In the recent Avli BRC Developments Inc v BMP Construction Management Ltd decision, the Alberta Court of Appeal confirmed that the standard approach for a construction lien claimant to encumber the common property of a condominium building in Alberta is to register its lien against the certificates of title for all of the condominium units. Failing to do so may leave the lien claimant at the mercy of the Court’s discretion to save a substantially compliant registration pursuant to section 37 of the Prompt Payment and Construction Lien Act (Alberta), which can only be applied when there is no prejudice caused by the failure of the lien to fully comply with the requirements of section 34 of the Act.
In this case, the owner engaged a construction manager to construct an apartment style condominium project on land it owned in Inglewood, Calgary. The construction manager then engaged a number of subcontractors for construction. Part way through construction, the owner registered its condominium plan with Land Titles. Upon registering the plan, and in accordance with the Condominium Property Act (Alberta), the owner no longer owned its land in a single certificate of title. Rather, the owner then became the registered owner of all the individual condominium units as described in separate certificates of title created for each and each condominium unit included a fractional entitlement to ownership of the common property. Upon registration of the condominium plan, the condominium corporation was also created, but no board of directors was set up.
During the construction of the project, the relationship between the owner and the construction manager broke down. Payment stopped and liens were registered. However, the lien claimants took a number of different approaches to registering their liens. In short, some lien claimants opted to register against only what is referred to as the “Additional Condominium Sheet” (the “Additional Sheet”), another registered against the Additional Sheet and a specific unit, and others still registered against only specific units. The owner challenged the validity of the liens on the basis that they had been improperly registered and that those errors could not be cured.
Pursuant to section 10 of the Condominium Property Act Regulation (Alberta), the Registrar of Land Titles may add an Additional Sheet to a condominium plan, which serves as a repository to record liens and other registrations. Section 78(2)(c) of the Condominium Property Act (Alberta) provides that liens registered against the Additional Sheet are, “deemed to be also registered against the certificate of title for each unit”. However, this deeming provision is only applicable where the condominium corporation requests the work. As in this case, where the owner and the condominium corporation are separate entities, lien claimants should be cautious about relying on section 78(2)(c) of the Condominium Property Act (Alberta).
Section 34 of the Prompt Payment and Construction Lien Act (Alberta) sets out the requirements for the proper registration of a lien. This includes, among other things, a proper description of the land to be encumbered. The Prompt Payment and Construction Lien Act (Alberta) is a business focused statute and is intended to be accessible to the average lien claimant. Accordingly, section 37 sets out that where a statement of lien is at least substantially compliant with the requirements of section 34 it may be validated. However, the section 37 saving provision is only applicable when no prejudice would be suffered by an affected party as a result of the lien failing to fully comply with section 34.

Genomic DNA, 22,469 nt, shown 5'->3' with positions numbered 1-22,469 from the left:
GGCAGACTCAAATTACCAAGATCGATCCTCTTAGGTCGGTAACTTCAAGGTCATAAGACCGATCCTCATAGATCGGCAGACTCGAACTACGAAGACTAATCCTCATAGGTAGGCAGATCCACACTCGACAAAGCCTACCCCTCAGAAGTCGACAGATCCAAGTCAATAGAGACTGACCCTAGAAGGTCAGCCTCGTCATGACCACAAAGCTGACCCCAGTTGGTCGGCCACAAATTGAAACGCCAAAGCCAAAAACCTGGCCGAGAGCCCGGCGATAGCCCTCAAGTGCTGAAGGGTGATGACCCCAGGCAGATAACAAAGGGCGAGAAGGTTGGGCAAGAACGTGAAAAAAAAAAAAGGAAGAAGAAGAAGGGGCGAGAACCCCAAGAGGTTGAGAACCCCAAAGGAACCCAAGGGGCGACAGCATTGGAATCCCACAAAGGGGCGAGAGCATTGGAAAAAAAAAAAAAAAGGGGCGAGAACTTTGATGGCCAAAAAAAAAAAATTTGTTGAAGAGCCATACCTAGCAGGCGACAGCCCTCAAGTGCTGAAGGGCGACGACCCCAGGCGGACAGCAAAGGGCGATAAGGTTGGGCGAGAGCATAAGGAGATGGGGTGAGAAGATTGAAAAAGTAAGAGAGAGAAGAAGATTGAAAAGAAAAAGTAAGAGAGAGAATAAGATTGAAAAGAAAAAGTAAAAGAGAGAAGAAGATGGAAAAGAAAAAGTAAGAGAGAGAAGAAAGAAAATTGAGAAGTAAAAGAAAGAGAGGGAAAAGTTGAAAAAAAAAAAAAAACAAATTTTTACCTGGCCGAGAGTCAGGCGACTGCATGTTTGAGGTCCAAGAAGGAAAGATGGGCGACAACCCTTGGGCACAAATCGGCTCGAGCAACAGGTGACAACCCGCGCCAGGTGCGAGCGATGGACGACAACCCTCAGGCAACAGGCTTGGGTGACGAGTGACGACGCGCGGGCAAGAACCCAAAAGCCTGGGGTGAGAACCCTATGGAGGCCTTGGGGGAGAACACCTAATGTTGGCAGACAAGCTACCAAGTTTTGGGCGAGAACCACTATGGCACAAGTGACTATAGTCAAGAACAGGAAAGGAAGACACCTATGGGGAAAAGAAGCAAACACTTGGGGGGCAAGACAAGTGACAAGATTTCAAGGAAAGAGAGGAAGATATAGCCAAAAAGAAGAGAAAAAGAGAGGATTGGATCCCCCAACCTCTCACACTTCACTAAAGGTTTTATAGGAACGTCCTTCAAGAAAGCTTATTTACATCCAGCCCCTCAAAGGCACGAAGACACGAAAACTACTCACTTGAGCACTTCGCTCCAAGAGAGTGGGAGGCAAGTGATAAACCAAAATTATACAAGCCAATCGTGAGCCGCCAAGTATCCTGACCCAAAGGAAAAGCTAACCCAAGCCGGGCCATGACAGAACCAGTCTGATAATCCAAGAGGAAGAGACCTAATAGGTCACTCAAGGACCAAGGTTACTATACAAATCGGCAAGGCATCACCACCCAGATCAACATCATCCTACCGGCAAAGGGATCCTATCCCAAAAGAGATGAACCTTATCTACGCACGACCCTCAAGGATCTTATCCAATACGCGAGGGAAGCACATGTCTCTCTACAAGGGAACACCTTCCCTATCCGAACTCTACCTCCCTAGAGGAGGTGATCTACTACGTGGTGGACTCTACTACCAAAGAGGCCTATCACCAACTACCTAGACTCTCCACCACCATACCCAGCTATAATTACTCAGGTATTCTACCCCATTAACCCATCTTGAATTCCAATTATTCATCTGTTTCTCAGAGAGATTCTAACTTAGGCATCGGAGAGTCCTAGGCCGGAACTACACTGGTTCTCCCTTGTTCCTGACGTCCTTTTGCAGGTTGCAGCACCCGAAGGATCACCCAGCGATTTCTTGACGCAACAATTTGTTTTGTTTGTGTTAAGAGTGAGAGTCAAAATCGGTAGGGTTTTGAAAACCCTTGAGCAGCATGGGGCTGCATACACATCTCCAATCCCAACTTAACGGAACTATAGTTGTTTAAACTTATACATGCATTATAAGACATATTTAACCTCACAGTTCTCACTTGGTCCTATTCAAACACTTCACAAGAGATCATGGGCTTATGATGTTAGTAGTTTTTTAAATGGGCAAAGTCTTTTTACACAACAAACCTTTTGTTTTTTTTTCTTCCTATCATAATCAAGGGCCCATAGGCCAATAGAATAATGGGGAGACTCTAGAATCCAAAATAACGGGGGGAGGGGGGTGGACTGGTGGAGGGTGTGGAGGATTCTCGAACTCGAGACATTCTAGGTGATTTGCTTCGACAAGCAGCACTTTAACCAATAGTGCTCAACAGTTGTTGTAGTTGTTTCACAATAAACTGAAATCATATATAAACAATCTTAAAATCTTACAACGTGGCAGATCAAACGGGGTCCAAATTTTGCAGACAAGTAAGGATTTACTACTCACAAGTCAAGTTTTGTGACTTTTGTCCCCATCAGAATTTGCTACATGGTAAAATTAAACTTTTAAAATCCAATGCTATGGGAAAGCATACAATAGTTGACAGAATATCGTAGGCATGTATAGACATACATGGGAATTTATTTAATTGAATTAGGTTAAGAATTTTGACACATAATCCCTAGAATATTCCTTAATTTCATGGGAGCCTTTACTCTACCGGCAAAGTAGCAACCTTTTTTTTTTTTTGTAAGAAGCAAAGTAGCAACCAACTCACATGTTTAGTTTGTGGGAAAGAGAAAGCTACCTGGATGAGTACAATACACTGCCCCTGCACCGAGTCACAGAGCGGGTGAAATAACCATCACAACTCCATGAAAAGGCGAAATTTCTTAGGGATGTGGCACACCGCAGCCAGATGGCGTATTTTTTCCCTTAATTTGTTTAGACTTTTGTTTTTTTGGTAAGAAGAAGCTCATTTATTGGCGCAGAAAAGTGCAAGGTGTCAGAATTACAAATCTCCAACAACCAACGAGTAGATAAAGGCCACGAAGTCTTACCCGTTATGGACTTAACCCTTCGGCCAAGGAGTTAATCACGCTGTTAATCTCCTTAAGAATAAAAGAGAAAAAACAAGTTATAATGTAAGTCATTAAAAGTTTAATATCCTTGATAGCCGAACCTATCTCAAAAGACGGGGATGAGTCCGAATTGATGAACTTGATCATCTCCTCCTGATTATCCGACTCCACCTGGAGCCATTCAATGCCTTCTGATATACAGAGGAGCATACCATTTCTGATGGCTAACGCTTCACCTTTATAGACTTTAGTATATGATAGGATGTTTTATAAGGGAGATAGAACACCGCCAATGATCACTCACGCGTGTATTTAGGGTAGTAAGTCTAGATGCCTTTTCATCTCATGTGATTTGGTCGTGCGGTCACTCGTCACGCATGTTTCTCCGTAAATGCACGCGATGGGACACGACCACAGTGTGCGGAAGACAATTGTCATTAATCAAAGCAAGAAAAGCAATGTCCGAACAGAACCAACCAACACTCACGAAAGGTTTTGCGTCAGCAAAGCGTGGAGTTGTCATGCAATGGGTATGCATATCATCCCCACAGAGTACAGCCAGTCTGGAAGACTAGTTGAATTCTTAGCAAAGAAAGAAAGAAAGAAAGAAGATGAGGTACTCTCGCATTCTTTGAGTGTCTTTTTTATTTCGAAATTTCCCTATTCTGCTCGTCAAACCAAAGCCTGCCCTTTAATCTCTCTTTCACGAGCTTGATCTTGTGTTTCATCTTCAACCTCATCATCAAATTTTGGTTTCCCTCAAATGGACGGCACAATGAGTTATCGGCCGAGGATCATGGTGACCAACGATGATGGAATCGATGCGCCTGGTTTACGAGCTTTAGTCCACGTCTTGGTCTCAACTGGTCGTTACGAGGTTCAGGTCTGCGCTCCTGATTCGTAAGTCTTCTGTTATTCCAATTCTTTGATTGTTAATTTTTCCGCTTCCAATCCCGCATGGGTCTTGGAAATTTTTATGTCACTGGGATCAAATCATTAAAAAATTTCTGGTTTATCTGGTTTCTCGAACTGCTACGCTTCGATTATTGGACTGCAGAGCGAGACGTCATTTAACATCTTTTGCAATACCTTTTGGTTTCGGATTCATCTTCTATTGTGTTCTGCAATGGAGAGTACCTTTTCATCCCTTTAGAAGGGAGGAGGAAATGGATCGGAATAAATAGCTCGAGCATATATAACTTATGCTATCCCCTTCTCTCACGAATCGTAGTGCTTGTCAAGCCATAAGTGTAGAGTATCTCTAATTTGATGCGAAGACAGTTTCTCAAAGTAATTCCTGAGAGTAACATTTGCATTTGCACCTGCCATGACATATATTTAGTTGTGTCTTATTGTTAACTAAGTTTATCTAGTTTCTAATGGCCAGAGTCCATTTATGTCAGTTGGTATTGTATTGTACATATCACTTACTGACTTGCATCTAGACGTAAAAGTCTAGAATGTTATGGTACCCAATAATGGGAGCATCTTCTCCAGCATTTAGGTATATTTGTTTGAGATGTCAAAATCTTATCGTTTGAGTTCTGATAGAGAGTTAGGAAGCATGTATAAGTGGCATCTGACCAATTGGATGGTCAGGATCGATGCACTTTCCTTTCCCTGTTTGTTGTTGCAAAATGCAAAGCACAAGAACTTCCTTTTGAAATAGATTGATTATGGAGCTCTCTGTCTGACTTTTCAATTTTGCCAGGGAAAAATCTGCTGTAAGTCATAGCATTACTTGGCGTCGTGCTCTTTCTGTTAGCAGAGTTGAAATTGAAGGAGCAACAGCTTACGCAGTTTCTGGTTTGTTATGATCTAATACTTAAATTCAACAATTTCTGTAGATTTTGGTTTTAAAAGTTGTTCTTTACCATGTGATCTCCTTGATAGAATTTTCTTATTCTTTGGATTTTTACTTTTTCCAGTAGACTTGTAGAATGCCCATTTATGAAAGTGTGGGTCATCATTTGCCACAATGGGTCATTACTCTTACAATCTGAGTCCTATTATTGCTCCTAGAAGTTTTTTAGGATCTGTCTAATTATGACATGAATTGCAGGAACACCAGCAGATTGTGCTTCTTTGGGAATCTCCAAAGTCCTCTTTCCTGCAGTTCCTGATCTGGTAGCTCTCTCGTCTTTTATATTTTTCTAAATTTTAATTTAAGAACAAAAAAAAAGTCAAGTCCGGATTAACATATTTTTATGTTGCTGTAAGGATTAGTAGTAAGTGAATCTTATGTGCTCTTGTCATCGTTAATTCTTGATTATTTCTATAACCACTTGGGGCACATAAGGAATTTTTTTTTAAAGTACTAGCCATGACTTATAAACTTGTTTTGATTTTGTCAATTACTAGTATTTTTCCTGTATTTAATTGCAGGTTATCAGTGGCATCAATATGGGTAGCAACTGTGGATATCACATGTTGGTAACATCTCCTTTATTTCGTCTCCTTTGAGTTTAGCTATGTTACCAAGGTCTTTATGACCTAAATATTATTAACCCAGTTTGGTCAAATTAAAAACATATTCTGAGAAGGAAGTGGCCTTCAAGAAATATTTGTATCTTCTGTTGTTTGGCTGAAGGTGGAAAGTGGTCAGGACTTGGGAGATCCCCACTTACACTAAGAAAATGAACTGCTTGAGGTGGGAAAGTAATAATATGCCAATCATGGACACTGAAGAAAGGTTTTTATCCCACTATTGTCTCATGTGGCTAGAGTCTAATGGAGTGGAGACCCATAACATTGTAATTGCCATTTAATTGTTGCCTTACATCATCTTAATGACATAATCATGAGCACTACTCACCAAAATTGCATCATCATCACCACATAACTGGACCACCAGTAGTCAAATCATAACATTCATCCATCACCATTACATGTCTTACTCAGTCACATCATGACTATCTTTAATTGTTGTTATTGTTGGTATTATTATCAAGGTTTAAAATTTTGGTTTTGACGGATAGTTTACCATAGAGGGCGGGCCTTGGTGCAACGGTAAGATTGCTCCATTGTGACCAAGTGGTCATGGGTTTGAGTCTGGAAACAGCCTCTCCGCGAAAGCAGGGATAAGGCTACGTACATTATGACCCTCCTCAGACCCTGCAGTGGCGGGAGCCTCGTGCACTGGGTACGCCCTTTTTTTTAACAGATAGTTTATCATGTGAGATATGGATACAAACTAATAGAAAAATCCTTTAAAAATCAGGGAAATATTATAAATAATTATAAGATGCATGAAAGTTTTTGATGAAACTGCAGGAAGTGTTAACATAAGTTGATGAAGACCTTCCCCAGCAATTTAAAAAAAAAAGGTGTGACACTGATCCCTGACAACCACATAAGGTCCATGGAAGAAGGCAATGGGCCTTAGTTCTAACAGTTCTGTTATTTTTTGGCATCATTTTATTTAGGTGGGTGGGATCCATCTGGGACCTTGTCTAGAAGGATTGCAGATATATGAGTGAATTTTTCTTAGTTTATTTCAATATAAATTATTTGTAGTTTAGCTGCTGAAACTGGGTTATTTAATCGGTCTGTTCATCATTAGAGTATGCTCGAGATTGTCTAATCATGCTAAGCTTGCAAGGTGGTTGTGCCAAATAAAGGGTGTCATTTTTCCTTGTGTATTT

The Alberta Court of Appeal ultimately refused to interfere with the chambers judge’s decision to uphold the decision of the applications judge. The Court determined the liens to be valid against the whole of the project lands, including all the condominium units, pointing out that when the liens were registered no units had been sold and no board of directors for the condominium corporation had been appointed. The owner owned all the condominium units and was effectively in control of the condominium corporation.
However, the Court noted that the failure to register the liens against each unit individually in the first instance resulted in a loss of efficiency and deprived the lien claimants of the cost effectiveness that the Prompt Payment and Construction Lien Act (Alberta) aims to provide. Put simply, the “issue could have been avoided had [the lien claimants] registered their liens against the certificates of title for all the condominium units”.
Given that title searches and registering liens come at a cost, and depending on the number of units in question, there may be circumstances where this is not always the most cost-effective approach. However, in contrast to the time and cost incurred to obtain a decision from the Alberta Court of Appeal validating the liens, the lien claimants in this case would have very likely been better off taking the Court’s recommended standard approach.
Registering liens on condominium projects can be complicated, especially after the condominium plan is registered and titles begin to transfer to purchasers. Seeking legal advice early in the process is recommended.
- Properly registering a builders’ lien requires careful attention to the surrounding circumstances;
- Among other things, reviewing title to the lands, confirming who requested the work be done, and the interest to which the lien is intended to attach are critical;
- Section 33 of the Prompt Payment and Construction Lien Act (Alberta) provides a statutory right for applicable persons to request information;
- When in doubt, it is always prudent to take a belt and suspenders approach to ensure lien rights are preserved.
For more information on this case and construction liens against condominium properties in Alberta, please reach out to any of the key contacts listed below.